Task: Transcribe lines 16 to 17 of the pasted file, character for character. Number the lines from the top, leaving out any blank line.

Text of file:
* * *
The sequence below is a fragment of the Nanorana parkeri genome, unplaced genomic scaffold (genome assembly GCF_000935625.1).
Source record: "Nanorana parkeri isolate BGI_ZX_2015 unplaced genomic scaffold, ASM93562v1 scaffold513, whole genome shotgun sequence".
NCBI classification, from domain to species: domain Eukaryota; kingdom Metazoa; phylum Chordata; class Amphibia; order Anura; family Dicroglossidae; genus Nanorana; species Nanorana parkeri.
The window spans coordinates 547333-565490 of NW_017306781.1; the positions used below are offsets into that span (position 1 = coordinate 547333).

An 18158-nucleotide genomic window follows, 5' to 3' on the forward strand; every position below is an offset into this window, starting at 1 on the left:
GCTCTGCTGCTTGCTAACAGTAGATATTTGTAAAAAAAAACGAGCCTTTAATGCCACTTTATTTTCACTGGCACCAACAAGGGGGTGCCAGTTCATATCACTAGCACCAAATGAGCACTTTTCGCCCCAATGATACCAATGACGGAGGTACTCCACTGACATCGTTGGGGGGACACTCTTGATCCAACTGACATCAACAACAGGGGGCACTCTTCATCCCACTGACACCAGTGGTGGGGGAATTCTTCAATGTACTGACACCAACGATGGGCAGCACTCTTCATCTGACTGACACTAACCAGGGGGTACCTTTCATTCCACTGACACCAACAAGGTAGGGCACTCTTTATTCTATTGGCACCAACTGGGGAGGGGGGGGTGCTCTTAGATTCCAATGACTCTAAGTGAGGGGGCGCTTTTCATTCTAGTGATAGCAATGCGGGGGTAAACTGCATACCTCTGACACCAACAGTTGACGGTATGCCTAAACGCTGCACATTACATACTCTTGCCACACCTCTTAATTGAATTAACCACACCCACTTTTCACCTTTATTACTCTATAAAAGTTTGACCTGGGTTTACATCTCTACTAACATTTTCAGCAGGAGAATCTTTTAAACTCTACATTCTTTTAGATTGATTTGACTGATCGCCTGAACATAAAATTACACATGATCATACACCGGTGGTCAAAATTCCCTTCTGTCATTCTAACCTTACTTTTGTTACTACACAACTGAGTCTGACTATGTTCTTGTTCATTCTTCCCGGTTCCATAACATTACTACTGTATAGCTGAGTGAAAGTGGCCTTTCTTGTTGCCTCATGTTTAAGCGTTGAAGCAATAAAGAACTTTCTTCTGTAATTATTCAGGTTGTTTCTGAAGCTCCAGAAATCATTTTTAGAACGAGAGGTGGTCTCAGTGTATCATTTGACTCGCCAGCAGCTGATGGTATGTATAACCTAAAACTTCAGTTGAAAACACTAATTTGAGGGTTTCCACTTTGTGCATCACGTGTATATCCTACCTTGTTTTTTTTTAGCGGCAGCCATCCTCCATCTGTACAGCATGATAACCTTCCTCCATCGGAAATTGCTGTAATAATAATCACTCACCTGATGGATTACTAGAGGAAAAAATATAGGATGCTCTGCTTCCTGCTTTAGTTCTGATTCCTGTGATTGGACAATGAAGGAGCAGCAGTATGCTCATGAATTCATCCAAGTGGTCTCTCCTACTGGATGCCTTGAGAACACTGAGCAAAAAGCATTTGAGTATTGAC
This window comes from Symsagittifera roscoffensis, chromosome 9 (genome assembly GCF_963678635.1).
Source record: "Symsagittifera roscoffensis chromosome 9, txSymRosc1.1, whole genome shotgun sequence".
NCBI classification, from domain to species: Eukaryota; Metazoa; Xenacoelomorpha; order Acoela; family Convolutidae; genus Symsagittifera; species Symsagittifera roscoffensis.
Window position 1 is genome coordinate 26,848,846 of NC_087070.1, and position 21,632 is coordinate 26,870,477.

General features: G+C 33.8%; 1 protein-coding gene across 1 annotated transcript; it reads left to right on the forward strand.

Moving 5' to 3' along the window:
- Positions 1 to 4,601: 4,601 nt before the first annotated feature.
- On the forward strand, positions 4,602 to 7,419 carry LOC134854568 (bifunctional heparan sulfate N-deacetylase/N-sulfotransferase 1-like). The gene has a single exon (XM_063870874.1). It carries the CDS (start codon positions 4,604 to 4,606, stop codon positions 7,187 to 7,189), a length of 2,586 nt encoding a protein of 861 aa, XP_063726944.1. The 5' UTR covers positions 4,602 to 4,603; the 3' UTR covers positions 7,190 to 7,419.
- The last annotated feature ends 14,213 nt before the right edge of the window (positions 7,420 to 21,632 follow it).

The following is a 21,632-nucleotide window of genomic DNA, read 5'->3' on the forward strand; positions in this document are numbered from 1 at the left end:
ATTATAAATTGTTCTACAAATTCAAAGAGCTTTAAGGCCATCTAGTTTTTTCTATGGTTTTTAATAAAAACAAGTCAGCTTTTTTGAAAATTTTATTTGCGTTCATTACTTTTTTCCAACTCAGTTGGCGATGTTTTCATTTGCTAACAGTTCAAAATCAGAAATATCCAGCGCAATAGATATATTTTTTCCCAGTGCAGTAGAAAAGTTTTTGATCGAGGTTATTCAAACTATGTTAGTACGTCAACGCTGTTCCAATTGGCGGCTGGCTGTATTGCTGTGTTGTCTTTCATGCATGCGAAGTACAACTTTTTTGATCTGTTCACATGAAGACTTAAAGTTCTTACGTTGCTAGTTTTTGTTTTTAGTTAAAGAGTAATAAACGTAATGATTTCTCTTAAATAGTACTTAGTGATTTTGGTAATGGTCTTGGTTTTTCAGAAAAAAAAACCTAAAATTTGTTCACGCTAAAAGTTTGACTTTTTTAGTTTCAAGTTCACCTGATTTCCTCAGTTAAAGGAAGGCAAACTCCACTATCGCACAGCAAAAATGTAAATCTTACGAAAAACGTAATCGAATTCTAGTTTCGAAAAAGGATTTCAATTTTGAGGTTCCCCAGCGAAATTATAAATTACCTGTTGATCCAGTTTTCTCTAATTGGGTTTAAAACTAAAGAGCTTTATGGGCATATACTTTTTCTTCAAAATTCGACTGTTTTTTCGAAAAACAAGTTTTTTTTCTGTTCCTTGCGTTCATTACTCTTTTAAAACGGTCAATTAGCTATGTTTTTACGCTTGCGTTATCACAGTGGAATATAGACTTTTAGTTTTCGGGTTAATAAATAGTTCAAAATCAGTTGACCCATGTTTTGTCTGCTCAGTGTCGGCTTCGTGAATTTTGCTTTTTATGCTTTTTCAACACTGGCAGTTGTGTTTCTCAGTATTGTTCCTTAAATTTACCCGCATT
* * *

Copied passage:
The following is a 21,632-nucleotide window of genomic DNA, read 5'->3' on the forward strand; positions in this document are numbered from 1 at the left end:
ATTATAAATTGTTCTACAAATTCAAAGAGCTTTAAGGCCATCTAGTTTTTTCTATGGTTTTTAATAAAAACAAGTCAGCTTTTTTGAAAATTTTATTTGCGTTCATTACTTTTTTCCAACTCAGTTGGCGATGTTTTCATTTGCTAACAGTTCAAAATCAGAAATATCCAGCGCAATAGATATATTTTTTCCCAGTGCAGTAGAAAAGTTTTTGATCGAGGTTATTCAAACTATGTTAGTACGTCAACGCTGTTCCAATTGGCGGCTGGCTGTATTGCTGTGTTGTCTTTCATGCATGCGAAGTACAACTTTTTTGATCTGTTCACATGAAGACTTAAAGTTCTTACGTTGCTAGTTTTTGTTTTTAGTTAAAGAGTAATAAACGTAATGATTTCTCTTAAATAGTACTTAGTGATTTTGGTAATGGTCTTGGTTTTTCAGAAAAAAAAACCTAAAATTTGTTCACGCTAAAAGTTTGACTTTTTTAGTTTCAAGTTCACCTGATTTCCTCAGTTAAAGGAAGGCAAACTCCACTATCGCACAGCAAAAATGTAAATCTTACGAAAAACGTAATCGAATTCTAGTTTCGAAAAAGGATTTCAATTTTGAGGTTCCCCAGCGAAATTATAAATTACCTGTTGATCCAGTTTTCTCTAATTGGGTTTAAAACTAAAGAGCTTTATGGGCATATACTTTTTCTTCAAAATTCGACTGTTTTTTCGAAAAACAAGTTTTTTTTCTGTTCCTTGCGTTCATTACTCTTTTAAAACGGTCAATTAGCTATGTTTTTACGCTTGCGTTATCACAGTGGAATATAGACTTTTAGTTTTCGGGTTAATAAATAGTTCAAAATCAGTTGACCCATGTTTTGTCTGCTCAGTGTCGGCTTCGTGAATTTTGCTTTTTATGCTTTTTCAACACTGGCAGTTGTGTTTCTCAGTATTGTTCCTTAAATTTACCCGCATT